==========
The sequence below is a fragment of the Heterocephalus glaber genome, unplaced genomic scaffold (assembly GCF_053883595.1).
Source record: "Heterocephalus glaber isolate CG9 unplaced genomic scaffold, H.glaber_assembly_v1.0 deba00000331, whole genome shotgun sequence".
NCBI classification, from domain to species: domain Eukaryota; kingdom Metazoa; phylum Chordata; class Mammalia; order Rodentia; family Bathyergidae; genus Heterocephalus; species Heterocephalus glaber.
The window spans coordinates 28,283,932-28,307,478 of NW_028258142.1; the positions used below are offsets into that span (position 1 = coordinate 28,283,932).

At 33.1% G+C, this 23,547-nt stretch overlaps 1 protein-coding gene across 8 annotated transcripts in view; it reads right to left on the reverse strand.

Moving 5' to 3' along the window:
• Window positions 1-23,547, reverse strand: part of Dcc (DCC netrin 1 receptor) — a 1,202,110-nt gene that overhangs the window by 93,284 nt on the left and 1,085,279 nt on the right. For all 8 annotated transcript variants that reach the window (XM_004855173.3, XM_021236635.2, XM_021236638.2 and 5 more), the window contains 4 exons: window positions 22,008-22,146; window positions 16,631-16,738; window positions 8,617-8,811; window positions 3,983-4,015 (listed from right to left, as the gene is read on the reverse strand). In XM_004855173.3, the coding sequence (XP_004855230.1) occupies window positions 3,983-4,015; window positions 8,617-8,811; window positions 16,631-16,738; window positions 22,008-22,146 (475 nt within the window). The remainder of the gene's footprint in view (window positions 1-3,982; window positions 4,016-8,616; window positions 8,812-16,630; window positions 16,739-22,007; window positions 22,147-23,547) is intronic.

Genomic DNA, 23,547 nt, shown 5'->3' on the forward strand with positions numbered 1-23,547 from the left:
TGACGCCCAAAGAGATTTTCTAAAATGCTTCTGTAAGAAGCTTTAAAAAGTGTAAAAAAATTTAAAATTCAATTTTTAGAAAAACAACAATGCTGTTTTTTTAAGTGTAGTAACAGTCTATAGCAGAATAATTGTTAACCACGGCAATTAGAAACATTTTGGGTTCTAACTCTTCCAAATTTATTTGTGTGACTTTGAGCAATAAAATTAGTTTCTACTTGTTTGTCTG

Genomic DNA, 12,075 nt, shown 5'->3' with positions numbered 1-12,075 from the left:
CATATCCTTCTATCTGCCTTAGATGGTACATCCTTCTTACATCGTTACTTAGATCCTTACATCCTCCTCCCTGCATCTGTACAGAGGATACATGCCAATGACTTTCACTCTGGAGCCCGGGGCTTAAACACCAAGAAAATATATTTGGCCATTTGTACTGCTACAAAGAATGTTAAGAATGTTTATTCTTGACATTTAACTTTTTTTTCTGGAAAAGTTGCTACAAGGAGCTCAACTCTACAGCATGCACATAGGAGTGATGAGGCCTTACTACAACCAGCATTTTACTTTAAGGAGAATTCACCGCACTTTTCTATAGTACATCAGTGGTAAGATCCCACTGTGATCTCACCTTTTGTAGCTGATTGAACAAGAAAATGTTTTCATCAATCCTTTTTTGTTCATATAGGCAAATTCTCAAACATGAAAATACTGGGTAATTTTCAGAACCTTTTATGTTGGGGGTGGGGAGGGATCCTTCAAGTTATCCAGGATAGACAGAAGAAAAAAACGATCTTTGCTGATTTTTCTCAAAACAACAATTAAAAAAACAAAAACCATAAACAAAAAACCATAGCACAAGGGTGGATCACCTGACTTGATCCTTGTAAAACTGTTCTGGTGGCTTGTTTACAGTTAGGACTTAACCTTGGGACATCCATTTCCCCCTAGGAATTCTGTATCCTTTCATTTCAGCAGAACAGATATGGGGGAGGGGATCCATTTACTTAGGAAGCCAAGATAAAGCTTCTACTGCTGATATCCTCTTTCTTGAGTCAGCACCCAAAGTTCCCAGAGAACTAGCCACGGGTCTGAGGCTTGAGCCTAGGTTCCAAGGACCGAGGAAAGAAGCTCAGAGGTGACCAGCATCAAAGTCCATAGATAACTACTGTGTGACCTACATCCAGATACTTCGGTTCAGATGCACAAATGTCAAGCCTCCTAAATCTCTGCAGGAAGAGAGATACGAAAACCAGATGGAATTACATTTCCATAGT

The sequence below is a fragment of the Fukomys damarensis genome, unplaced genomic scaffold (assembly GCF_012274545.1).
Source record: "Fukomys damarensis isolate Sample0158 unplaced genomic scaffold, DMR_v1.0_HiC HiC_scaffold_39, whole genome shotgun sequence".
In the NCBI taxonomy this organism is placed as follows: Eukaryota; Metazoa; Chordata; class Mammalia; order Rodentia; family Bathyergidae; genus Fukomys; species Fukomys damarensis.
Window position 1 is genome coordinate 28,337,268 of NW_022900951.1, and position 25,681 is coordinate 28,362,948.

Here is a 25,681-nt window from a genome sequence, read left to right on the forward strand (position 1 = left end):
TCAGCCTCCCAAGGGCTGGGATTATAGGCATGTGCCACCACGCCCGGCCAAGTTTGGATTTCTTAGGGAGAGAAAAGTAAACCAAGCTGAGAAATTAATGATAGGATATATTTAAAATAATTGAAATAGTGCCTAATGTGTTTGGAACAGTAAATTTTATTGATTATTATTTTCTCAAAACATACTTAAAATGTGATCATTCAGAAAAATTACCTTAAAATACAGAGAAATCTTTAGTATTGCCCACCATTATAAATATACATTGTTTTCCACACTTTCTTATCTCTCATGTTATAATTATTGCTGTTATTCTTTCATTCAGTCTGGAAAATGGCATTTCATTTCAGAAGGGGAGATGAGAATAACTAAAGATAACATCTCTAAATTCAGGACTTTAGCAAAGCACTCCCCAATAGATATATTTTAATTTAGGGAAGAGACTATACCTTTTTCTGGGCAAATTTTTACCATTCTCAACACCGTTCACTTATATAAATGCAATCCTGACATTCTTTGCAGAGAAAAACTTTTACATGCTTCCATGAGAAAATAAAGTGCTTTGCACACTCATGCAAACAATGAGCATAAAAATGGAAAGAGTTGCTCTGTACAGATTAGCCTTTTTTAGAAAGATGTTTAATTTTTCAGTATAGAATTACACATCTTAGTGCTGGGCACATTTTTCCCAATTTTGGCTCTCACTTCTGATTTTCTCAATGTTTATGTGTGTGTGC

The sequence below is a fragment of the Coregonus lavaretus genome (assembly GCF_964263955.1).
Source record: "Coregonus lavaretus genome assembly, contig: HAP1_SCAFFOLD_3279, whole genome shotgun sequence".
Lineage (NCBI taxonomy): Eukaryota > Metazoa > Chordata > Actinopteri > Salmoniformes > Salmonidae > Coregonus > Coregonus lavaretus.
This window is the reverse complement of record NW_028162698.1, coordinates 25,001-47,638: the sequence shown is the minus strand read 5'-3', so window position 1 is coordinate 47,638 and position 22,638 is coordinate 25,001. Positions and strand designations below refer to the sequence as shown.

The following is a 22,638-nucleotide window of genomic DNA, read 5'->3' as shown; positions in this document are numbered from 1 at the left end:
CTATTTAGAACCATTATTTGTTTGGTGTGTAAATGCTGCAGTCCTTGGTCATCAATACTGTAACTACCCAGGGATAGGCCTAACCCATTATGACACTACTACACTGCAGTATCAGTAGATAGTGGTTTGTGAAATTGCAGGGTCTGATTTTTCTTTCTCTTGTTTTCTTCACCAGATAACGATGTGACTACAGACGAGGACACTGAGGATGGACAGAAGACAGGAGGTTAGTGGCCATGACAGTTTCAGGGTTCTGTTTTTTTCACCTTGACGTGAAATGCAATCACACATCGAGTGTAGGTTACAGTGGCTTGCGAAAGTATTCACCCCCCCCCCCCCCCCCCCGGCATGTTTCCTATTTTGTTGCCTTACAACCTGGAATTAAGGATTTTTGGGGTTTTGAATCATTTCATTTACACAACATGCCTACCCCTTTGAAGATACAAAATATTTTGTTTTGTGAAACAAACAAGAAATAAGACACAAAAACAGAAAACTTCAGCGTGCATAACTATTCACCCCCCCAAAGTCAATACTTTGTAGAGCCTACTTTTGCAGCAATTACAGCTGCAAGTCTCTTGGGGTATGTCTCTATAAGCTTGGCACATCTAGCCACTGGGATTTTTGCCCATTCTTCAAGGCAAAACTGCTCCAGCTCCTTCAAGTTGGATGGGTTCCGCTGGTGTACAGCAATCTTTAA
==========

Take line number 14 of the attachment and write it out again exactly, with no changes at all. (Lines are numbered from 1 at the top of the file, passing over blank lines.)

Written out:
In the NCBI taxonomy this organism is placed as follows: Eukaryota; Metazoa; Chordata; class Mammalia; order Rodentia; family Bathyergidae; genus Fukomys; species Fukomys damarensis.